When the government intervenes and creates programs that attempt to help homeowners, such as the Home Affordable Modification Program, mix results can happen. In this case, 865,000 homeowners were helped with their underwater mortgages. However, almost 1/2, 306,000, ended up … Continue reading →
Headlines: First Family Home to be Sold Via Short Sale…If Only the Lender Had Listened
It’s early April, 2010, and I have received an email from Jeff Starbling. You may remember the story, no, the saga. For those just tuning in, here is a quick recap. Jeff and his wife purchased a townhouse in Florida for $200,000 at the height of the housing boom. Bank of America (BOA) held both the first and second mortgage, $160,000 and $40,000, respectively. It was the classic ‘no money down’ purchase with a higher interest rate of 8%.
After purchasing the home, the Starbling’s welcomed a new baby to the family. Soon after, Jeff’s wife lost her nursing job. They began having problems paying the mortgage due to the lack of income and certainly couldn’t sell the home, as the market values in the area had dropped by 30%. Instead, the Starbling’s decided to apply for a loan modification, widely touted as the answer for many struggling families. After 5 months of negotiations, the news from the lender was not what they wanted or expected to hear. The Starbling’s were rejected – due to the home being listed for sale. After exhausting every option available, the Starbling’s gave up on BOA and decided to move out last fall.
On July 16th, I wrote Part II of the series on Jeff and Tiffany Starbling, the Florida couple who was working through the morass of the loan modification process at Bank of America/Countrywide. At that time, they had been in the “process” for over two months and despite the help of a very experienced attorney, Jennifer Shiffer, at the law firm of Pels Anderson PLLC in Bethesda, Maryland, they had yet to receive any formal notification from BOA/Countrywide that their loan had even been assigned to a loan modification specialist. The Starbling’s account had gone delinquent as of July 1st and was in the never ending repetitive quagmire of repeated calls from Shiffer, only to hear “we have nothing to report at this time, your case is being assigned and we will let you know”. Throughout July, August, and into September, the Starblings waited and waited to no avail. Continue reading →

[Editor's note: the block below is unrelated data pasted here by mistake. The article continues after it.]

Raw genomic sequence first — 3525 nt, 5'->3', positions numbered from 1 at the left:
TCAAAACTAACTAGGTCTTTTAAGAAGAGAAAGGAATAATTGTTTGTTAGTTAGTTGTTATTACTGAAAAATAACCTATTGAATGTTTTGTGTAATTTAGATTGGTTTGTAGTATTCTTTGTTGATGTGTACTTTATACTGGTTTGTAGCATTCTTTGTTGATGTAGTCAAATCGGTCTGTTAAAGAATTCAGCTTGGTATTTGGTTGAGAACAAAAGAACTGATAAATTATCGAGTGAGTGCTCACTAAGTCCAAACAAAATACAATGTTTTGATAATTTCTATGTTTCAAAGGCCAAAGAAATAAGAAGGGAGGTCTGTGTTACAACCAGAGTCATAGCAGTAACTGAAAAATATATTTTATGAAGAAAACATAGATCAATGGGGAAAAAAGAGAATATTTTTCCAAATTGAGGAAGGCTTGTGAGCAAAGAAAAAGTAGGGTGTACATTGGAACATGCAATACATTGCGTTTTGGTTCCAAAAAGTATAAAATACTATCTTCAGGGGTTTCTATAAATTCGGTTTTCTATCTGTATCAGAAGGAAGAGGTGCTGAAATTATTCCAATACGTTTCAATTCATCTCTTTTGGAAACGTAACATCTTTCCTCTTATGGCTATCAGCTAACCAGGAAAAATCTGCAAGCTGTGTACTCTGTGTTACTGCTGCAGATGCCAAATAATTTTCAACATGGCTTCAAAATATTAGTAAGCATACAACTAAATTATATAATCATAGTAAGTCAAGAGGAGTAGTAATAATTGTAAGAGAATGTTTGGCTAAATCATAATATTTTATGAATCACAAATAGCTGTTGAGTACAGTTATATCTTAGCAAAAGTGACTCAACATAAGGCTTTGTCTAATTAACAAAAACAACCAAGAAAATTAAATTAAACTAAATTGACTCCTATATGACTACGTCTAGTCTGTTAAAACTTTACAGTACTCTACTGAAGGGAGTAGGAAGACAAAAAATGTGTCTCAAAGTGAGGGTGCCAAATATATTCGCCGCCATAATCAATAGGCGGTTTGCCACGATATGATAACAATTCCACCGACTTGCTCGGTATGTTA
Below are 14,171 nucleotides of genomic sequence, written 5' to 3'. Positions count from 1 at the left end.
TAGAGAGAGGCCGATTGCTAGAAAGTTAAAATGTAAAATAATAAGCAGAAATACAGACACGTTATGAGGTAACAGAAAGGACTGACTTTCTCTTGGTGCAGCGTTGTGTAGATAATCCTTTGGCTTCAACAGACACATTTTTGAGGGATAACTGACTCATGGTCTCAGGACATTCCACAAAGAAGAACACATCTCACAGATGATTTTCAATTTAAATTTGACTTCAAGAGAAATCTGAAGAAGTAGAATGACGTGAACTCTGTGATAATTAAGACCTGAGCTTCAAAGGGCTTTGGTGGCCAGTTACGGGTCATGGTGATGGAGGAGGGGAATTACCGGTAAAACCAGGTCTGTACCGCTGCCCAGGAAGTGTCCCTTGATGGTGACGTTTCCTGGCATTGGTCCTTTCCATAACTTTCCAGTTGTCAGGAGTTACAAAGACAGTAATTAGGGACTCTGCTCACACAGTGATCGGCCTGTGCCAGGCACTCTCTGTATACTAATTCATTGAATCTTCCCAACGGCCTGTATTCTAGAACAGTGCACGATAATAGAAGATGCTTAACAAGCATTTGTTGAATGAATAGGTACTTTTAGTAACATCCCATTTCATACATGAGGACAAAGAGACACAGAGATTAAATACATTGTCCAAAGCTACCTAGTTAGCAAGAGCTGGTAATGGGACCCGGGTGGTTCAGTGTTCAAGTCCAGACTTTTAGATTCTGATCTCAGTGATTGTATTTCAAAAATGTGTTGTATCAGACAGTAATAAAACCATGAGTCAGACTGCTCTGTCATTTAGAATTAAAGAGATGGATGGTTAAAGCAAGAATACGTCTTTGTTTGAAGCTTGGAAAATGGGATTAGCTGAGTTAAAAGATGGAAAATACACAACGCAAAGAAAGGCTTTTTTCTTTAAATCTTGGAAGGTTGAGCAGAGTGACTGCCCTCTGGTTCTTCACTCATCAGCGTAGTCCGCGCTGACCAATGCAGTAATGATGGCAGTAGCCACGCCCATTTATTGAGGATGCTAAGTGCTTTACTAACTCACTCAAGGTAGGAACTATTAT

Part II of the Starbling Loan Modification Process – A Personal Look Into the Country’s Loan Modification Crisis
I really don’t want to be dramatic about a subject that is so serious. But my sense is that in today’s day and age, without drama, there is no real news coverage. While every network in America covered Michael Jackson’s funeral, they should be screaming from the hill tops about the crisis in loan modifications, because soon, this will crisis will reach epidemic proportions. And while I think Jackson’s music will always live on, many Americans’ dreams of homeownership are dying every day.
I have chronicled the story, thus far, of the Starbling family from Florida who bought a home in 2006 only to have its value drop by over 35%. To recap, Mrs. Starbling gave birth to their first baby this last spring, but with benefits running out last month, they have been unable to make the payments on the house. Since they put virtually no money down when they bought it, a traditional sale of the property is not an option. They have contemplated just giving the keys back to the bank, but opted to first see if they could get their loan modified, since they would like to stay in the house. Continue reading →
What lender is dumb enough to modify a home loan and not reduce the monthly payment for the homeowner? How about almost everybody! When you are bleeding to death, the doctor doesn’t suggest an IV! The first order of business is to stop the bleeding. So, why in the world would a lender modify a delinquent homeowner loan and not reduce the monthly payment? Shockingly, and against all common sense, this was apparently the norm last year.
Today, in an interview on CNBC, Federal Housing Finance Agency (FHFA) Chairman James Lockhart, stated that last year only 16% of loan modifications completed by their agencies (which include Fannie Mae and Freddie Mac) reduced the homeowner’s monthly payment. With that statistic, is there any question why 55% of these loan modification recipients went into default within 6 months? This was a terrible case of wasted effort and wasted time, when there is no time to waste. Continue reading →